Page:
The trillion-sensor world is not going to happen anytime soon. Just do the math.
The trillion-sensor world is not going to happen anytime soon.
Bernie Cole, Embedded.com's site editor, does a great job each week summarizing a mashup of data about topical subjects. Recently he reported that GE, Cisco, and others predict that, by the end of the decade, about 1 trillion sensors will be deployed and connected to the Internet, with a market value of $15 trillion. This is part of the so-called Internet of Things.
(Daily we're faced with ridiculous IoT hype as if this were some new concept. Has everyone forgotten the notion of "embedded systems"? For about 20 years, we've been building devices with sensors that connect to the Internet; before that, they were hooked up to a variety of ad hoc networks. The IoT is a new marketing buzzword and nothing more.)
Charles Manning, a frequent commenter and email correspondent, applied a bit of engineering analysis to the notion of a trillion sensors. I've scoffed at the 1 trillion number for some time, and now, expanding on Charles' thinking, I am even more convinced that this is all some marketing person's pipe dream.
The web page for the TSensors Summits claims that about 10 billion sensors (or something like that; the wording is unclear) were sold in 2013. So it seems a median of 200 billion will be sold each of the next five years to reach the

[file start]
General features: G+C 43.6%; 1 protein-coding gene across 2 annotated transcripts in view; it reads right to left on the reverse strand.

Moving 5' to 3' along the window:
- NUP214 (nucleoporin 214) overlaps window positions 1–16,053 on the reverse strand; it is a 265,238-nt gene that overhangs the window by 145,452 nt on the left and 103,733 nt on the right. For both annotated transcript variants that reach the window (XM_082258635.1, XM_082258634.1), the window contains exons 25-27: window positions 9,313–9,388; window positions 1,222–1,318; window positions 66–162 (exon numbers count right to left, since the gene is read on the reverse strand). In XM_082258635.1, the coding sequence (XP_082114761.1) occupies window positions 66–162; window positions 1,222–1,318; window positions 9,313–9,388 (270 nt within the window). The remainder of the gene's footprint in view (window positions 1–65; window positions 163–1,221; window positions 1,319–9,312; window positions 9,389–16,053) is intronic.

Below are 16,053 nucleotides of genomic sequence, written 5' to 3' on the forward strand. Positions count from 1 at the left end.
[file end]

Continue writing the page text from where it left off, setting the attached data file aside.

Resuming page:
1 trillion number.
Does it seem likely that we'll see a jump in shipments from 10 billion a year to 200 billion in the next 12 months? Not really. So presumably the final year of this decade will show the bulk of sales, with far more than 200 billion pushed out the door that year. If shipments double every year, then the aggregate sum of devices will be a bit more than 1 trillion, with about 470 billion shipped in 2019 alone.
According to a Global Issues article titled "Poverty Around the World," about half the people in the world live on less than $2.50 a day. Fully 80% squeak by on less than $10 a day. It's hard to imagine buying sensors instead of food. If the 20% with money represent the market, then 1.6 billion of the expected 8 billion people in the world in 2020 will be buying these devices. Per capita, that's 300 Internet-connected devices each in 2019 alone. How many e-gadgets did you buy last year?
What about IP addresses? Only 4% of today's connections use IPv6; 96% are on IPv4, which can accommodate only 4 billion devices.
Click here to finish reading on EE Times sister site Embedded.com.